I was talking with a close friend the other day that was telling me about the woman he’s dating. She just received her Ph.D. and is moving to Washington, D.C. to work for an organization whose mission is to get clean drinking water to the 800 million people on the planet that don’t have access to it. As he told me that, all I could think about was how worthless I feel when I hear about people like that. I know people that run into burning buildings to save people. I know people that went to school for twice as long as I did so they can work toward eradicating diseases.
What do I do? I try to get people to spend their money on going to sporting events.
An over-simplification, maybe. Old Hat partners with athletic organizations to create marketing initiatives aimed at increasing attendance and improving the gameday experience (so fans will continue to attend) with the ultimate goal of increasing revenue for that organization. So in essence, I try to get people to spend their money on going to sporting events.
So when I hear about people that risk their lives to save others’ or spend their careers trying to help people stay alive, it’s easy to feel a little insecure about my contributions to humanity. But then, I spend a little bit of time at a place like Cameron Indoor Stadium, and I’m reminded that what I do matters too.
The Greatest Moment in Sports History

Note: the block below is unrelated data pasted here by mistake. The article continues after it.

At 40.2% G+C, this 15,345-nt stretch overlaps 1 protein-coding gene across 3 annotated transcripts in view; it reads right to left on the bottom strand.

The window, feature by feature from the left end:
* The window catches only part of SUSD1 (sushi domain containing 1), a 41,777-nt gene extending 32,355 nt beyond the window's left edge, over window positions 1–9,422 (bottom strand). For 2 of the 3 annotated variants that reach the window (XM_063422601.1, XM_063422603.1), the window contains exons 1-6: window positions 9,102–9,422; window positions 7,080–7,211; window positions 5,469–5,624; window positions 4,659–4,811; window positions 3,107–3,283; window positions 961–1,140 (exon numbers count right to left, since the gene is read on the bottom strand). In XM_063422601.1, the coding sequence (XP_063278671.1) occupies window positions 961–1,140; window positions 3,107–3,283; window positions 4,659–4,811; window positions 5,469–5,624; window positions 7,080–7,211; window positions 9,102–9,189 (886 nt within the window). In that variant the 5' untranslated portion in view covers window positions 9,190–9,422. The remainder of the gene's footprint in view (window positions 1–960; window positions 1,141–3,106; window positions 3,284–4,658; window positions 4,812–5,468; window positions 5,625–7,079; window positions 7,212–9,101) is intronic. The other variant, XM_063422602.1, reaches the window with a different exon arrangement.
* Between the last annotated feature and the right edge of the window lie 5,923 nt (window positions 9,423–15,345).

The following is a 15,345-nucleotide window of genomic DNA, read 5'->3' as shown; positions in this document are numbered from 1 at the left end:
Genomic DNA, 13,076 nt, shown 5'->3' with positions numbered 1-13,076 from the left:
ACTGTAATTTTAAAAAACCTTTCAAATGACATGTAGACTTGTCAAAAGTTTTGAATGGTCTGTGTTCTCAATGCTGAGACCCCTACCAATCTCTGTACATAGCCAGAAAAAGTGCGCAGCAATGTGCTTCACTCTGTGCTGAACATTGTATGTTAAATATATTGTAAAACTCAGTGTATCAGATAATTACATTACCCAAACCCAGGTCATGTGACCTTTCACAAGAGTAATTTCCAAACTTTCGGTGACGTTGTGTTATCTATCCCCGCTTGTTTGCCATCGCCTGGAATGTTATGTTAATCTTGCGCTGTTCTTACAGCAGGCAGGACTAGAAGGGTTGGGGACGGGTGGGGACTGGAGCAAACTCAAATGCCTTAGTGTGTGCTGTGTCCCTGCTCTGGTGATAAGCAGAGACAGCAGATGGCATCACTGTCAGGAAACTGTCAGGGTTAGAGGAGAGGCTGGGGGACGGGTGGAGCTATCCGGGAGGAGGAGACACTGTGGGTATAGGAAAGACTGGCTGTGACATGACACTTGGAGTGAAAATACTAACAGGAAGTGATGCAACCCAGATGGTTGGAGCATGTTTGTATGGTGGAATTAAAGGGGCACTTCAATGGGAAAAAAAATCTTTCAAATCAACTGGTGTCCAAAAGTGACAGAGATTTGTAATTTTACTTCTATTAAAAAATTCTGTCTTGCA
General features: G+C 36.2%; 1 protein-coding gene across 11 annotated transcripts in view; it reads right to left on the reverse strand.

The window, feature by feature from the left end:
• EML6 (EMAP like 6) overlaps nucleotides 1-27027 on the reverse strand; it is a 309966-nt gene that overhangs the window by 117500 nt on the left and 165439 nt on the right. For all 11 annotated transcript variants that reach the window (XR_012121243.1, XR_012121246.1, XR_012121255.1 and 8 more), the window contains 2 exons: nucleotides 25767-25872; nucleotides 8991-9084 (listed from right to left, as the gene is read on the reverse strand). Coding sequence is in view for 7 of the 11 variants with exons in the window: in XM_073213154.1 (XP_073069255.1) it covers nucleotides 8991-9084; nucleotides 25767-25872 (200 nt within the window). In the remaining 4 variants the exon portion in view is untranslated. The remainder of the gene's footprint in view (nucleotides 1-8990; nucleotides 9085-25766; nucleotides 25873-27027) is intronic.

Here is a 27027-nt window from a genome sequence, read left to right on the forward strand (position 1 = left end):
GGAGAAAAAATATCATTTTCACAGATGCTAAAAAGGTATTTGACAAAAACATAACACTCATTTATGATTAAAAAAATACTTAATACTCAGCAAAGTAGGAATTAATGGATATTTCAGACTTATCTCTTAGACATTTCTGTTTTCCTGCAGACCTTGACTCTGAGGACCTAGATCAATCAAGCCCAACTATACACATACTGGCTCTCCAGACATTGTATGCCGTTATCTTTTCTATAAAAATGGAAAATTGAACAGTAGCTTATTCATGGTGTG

When I was little and we’d make the drive from Guthrie, Oklahoma, to Norman for a football game, I’d sit next to my dad and watch the Sooners hang half-a-hundred on whoever they were playing that day. One-on-one time with my father was a hot commodity, so getting to spend that time with him as he explained the finer points of college football to me was the absolute best thing in the world. Each Saturday afternoon at Owen Field was the greatest moment in sports history for me. Only to be outdone by the next Saturday. Or the weeknight trip to Stillwater to watch OU take on Oklahoma State as we sat wearing crimson in a sea of orange. Win or lose, that moment was the greatest moment in sports history for me.
See, that’s what we do. We, as collegiate athletics marketers, give those moments to thousands of people every day.
I had the opportunity to check off a bucket list item this past November. I was lucky enough to be in Durham, NC, when Duke was playing a home game. It wasn’t Duke vs. UNC or anything like that, but simply getting to witness a basketball game in one of the top 2-3 arenas in the country is something I’ve always dreamed of doing. My wife and I took our seats (thanks, Nicole and Kelly) and settled in, and as I looked around, I was reminded of why I do what I do for a living.
To our left, a man who appeared to be in his thirties, sat next to his elderly father and cheered on their beloved Blue Devils. I didn’t speak to them much, but it appeared as if they were sitting in the seats they always sit in, game after game, and these two men were connecting over college basketball. In front of us, a woman and her two daughters watched together. The girls were wearing their Duke basketball jerseys and seemed to be having the time of their lives. To our right, a 4-year-old asked question after question to his young father about what was happening on the court.
All of these people were enjoying their greatest moment in sports history that day. Only to be outdone by the next time they came to Cameron Indoor and connected with the people they loved over a sporting event.